The International Council for Traditional Music is an NGO in formal consultative relations with UNESCO. Through its wide international representation, it acts as a bond among peoples of different cultures and thus serves the peace of humankind.
Its aims are to further the study, practice, documentation, preservation and dissemination of traditional music and dance of all countries.
The International Council for Traditional Music organizes World Conferences, Symposia and Colloquia, publishes a peer-reviewed journal Yearbook for Traditional Music, distributes the online Bulletin of the ICTM, and maintains an Online Membership Directory.
Study Groups are comprised of members in a common area of scholarly study. Currently there are 18 active ICTM Study Groups, on African Musics, Applied Ethnomusicology, Ethnochoreology, Folk Music Instruments, Historical Sources of Traditional Music, Iconography of the Performing Arts, Maqām, Mediterranean Music Studies, Multipart Music, Music Archeology, Music and Dance in Oceania, Music and Dance in Southeastern Europe, Music and Gender, Music and Minorities, Music in the Arab World, Music of the Turkic-speaking World, Musics of East Asia, and Performing Arts of Southeast Asia. Study Groups are an essential part of the ICTM. They hold periodic symposia and publish the results of their ongoing research.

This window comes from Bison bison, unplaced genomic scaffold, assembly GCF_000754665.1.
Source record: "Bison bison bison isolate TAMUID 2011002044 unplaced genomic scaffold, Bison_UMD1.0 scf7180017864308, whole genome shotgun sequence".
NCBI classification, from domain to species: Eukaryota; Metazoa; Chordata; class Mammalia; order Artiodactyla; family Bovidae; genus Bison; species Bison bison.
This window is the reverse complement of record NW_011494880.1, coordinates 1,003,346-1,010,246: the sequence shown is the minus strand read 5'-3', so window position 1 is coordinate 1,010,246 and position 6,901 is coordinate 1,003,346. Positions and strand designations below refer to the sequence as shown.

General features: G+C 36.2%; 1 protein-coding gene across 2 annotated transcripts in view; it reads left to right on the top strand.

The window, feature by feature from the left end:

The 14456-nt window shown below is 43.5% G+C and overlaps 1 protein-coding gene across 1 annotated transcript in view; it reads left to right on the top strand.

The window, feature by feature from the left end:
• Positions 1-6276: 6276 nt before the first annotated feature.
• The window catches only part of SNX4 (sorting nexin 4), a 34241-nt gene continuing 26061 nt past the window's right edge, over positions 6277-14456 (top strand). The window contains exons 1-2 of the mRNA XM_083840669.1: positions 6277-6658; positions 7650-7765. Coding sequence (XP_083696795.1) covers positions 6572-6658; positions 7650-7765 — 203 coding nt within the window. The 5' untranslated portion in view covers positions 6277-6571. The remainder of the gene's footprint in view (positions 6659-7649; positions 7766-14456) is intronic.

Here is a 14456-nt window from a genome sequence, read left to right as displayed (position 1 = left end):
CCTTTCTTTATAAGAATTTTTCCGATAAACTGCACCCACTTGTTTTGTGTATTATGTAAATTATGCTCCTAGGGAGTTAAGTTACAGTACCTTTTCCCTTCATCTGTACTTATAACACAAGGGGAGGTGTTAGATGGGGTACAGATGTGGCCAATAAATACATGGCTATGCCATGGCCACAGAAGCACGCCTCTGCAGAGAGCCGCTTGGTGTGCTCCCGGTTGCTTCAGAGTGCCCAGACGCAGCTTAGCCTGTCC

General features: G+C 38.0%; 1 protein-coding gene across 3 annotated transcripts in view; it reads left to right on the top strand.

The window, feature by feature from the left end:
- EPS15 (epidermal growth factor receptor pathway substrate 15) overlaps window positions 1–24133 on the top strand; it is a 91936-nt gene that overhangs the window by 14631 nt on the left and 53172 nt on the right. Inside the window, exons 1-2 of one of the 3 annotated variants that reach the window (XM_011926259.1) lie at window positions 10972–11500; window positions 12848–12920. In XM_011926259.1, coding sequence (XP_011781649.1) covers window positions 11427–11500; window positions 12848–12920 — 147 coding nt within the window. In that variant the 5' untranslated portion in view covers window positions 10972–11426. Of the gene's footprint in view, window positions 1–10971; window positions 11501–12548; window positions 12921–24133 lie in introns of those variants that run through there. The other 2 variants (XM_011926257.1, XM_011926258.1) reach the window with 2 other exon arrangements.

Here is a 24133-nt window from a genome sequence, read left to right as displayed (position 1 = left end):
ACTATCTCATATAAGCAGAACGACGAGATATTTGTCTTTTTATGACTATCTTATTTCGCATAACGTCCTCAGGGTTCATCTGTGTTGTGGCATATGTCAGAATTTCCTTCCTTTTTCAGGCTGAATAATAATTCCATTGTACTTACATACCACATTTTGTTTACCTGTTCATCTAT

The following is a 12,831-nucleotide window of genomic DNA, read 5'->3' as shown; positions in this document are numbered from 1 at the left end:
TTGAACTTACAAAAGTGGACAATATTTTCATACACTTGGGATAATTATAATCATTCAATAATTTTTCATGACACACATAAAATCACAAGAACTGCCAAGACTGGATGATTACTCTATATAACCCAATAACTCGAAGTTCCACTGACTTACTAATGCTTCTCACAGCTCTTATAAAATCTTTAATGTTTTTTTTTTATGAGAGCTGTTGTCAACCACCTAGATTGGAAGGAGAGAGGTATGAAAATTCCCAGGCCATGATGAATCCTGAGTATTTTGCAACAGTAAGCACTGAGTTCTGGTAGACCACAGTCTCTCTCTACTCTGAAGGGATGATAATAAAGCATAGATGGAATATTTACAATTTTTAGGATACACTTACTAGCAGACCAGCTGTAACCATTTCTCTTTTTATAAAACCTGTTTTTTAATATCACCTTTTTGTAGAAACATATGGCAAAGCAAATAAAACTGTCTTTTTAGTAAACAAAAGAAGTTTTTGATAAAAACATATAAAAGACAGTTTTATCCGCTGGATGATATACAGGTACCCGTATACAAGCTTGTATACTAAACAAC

Colloquia have been organized by invitation since 1981. These events focus on selected themes intensively discussed by smaller groups of scholars and representatives from related fields.
ICTM world conferences are held biennially and offer the general membership and the public opportunities for exchanges on a broad scope of issues. The 2015 world conference will be held in Astana, Kazakhstan. The last five world conferences were held in Sheffield, U.K. (2005), Vienna, Austria (2007), Durban, South Africa (2009), St. John’s, Canada (2011), and Shanghai, China (2013).
The ICTM has edited the CDs of the UNESCO Collection of Traditional Music from 1995 until it came to an end in 2005. The ICTM secretariat and ICTM members were actively involved in the process of evaluating the applications for the Masterpieces of the Oral and Intangible Heritage of Humanity, and afterwards they have served in the Consultative Body of the Intergovernmental Committee for the Safeguarding Intangible Cultural Heritage, which examined nominations for the Urgent Safeguarding List, requests for the International Assistance and proposals for the Register of Best Safeguarding Practices.